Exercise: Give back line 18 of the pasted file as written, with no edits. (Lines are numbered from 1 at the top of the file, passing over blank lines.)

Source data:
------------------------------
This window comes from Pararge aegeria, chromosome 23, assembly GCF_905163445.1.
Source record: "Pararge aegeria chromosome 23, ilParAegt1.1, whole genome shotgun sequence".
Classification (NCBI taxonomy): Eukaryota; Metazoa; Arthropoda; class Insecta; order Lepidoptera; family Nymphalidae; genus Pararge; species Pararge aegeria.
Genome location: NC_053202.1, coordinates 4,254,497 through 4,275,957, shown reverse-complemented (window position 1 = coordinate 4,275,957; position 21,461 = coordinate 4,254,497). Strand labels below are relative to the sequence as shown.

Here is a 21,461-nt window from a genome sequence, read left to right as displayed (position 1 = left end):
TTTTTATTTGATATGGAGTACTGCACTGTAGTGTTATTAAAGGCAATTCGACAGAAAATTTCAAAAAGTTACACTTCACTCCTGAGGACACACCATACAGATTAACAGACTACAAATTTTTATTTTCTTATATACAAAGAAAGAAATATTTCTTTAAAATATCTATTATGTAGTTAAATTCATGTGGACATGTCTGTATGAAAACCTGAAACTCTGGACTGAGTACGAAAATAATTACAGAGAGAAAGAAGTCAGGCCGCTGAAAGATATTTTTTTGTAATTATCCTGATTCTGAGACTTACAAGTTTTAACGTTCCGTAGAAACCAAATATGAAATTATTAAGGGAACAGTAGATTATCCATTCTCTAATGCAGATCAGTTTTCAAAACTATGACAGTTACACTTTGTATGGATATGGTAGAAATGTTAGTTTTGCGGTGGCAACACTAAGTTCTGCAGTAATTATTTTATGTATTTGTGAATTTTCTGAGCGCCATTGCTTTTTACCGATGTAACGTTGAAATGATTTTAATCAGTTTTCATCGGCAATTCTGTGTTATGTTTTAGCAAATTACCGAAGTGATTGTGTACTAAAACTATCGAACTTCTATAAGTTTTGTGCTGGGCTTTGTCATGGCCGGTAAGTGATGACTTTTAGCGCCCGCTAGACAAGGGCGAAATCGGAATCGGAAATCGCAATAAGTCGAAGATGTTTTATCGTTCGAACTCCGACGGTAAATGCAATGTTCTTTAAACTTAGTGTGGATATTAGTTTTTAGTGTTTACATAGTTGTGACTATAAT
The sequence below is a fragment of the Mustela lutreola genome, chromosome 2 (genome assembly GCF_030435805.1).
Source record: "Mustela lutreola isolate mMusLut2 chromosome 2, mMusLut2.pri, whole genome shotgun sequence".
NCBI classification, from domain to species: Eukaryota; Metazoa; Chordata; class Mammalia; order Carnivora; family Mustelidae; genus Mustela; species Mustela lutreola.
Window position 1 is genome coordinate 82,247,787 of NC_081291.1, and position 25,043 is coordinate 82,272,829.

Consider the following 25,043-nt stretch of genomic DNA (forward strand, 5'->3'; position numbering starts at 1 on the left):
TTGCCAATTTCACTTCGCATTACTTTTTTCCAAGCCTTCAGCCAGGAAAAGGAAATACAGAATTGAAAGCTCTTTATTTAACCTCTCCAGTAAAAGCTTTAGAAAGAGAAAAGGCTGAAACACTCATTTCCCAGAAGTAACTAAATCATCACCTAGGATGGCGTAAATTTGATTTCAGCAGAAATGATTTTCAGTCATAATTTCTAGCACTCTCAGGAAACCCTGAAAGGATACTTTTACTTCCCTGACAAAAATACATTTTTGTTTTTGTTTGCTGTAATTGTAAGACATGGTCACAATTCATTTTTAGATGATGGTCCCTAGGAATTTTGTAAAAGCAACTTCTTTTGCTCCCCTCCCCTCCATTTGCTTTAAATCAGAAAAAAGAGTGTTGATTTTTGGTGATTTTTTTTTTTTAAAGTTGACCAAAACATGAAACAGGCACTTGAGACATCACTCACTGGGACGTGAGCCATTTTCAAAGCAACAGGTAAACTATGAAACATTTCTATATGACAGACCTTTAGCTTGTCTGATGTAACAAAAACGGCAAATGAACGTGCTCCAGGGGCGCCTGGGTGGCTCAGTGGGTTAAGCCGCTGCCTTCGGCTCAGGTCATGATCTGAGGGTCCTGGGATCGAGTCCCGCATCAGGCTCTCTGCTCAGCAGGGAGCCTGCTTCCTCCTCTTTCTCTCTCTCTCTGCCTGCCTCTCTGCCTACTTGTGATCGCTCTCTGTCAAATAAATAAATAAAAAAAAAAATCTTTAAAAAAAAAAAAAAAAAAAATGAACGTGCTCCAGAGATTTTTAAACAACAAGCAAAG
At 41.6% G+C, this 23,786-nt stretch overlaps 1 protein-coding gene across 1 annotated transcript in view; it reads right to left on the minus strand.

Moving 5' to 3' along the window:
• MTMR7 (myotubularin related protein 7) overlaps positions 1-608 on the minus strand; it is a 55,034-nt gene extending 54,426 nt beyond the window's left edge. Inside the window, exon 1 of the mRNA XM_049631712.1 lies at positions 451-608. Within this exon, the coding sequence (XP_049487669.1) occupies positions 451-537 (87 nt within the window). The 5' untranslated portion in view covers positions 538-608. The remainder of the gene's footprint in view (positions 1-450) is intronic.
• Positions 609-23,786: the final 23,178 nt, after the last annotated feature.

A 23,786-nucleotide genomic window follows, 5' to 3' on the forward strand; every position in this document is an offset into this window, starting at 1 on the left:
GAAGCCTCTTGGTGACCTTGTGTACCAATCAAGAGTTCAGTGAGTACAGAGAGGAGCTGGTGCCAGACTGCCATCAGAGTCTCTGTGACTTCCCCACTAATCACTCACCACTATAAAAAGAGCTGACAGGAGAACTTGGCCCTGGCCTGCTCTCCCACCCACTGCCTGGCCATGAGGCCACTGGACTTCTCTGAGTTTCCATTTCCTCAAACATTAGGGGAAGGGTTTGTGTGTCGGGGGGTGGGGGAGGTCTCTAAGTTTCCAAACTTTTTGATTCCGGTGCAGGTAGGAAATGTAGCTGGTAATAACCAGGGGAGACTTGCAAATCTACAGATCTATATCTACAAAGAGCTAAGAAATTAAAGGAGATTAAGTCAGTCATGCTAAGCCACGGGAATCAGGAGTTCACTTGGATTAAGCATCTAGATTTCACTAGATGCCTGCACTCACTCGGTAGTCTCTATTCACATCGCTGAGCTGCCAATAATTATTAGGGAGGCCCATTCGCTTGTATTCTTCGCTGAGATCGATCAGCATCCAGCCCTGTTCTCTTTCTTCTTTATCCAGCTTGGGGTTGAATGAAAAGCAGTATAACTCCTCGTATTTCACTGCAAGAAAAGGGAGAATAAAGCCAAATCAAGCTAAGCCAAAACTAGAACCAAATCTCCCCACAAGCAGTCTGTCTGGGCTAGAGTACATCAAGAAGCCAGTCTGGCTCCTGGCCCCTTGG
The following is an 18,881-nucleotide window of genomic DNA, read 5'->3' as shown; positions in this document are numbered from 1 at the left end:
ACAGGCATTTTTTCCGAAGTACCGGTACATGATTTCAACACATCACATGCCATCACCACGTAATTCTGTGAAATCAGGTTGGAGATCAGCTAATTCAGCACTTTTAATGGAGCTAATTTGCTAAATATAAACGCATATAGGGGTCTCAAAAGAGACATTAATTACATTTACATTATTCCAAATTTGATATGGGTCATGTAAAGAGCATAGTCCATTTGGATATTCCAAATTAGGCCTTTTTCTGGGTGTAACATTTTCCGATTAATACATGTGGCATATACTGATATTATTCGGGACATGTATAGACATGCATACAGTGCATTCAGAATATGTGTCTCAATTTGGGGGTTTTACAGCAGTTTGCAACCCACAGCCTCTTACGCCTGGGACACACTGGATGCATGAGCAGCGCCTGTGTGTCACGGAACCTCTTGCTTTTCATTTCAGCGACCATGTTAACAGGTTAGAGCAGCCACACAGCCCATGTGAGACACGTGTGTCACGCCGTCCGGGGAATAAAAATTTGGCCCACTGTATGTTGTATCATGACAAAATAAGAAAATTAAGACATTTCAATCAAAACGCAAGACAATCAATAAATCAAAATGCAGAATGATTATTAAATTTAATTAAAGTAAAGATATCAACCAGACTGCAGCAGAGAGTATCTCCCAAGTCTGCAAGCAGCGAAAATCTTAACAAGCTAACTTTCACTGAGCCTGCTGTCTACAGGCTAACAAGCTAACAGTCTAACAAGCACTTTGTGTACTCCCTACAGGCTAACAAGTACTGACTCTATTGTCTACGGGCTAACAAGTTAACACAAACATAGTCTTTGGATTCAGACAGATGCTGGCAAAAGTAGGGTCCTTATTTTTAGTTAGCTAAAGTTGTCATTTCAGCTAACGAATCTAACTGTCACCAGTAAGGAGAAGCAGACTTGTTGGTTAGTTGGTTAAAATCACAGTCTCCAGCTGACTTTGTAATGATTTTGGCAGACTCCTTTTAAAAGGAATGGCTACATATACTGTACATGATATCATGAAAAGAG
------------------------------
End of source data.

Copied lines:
GAAGCCTCTTGGTGACCTTGTGTACCAATCAAGAGTTCAGTGAGTACAGAGAGGAGCTGGTGCCAGACTGCCATCAGAGTCTCTGTGACTTCCCCACTAATCACTCACCACTATAAAAAGAGCTGACAGGAGAACTTGGCCCTGGCCTGCTCTCCCACCCACTGCCTGGCCATGAGGCCACTGGACTTCTCTGAGTTTCCATTTCCTCAAACATTAGGGGAAGGGTTTGTGTGTCGGGGGGTGGGGGAGGTCTCTAAGTTTCCAAACTTTTTGATTCCGGTGCAGGTAGGAAATGTAGCTGGTAATAACCAGGGGAGACTTGCAAATCTACAGATCTATATCTACAAAGAGCTAAGAAATTAAAGGAGATTAAGTCAGTCATGCTAAGCCACGGGAATCAGGAGTTCACTTGGATTAAGCATCTAGATTTCACTAGATGCCTGCACTCACTCGGTAGTCTCTATTCACATCGCTGAGCTGCCAATAATTATTAGGGAGGCCCATTCGCTTGTATTCTTCGCTGAGATCGATCAGCATCCAGCCCTGTTCTCTTTCTTCTTTATCCAGCTTGGGGTTGAATGAAAAGCAGTATAACTCCTCGTATTTCACTGCAAGAAAAGGGAGAATAAAGCCAAATCAAGCTAAGCCAAAACTAGAACCAAATCTCCCCACAAGCAGTCTGTCTGGGCTAGAGTACATCAAGAAGCCAGTCTGGCTCCTGGCCCCTTGG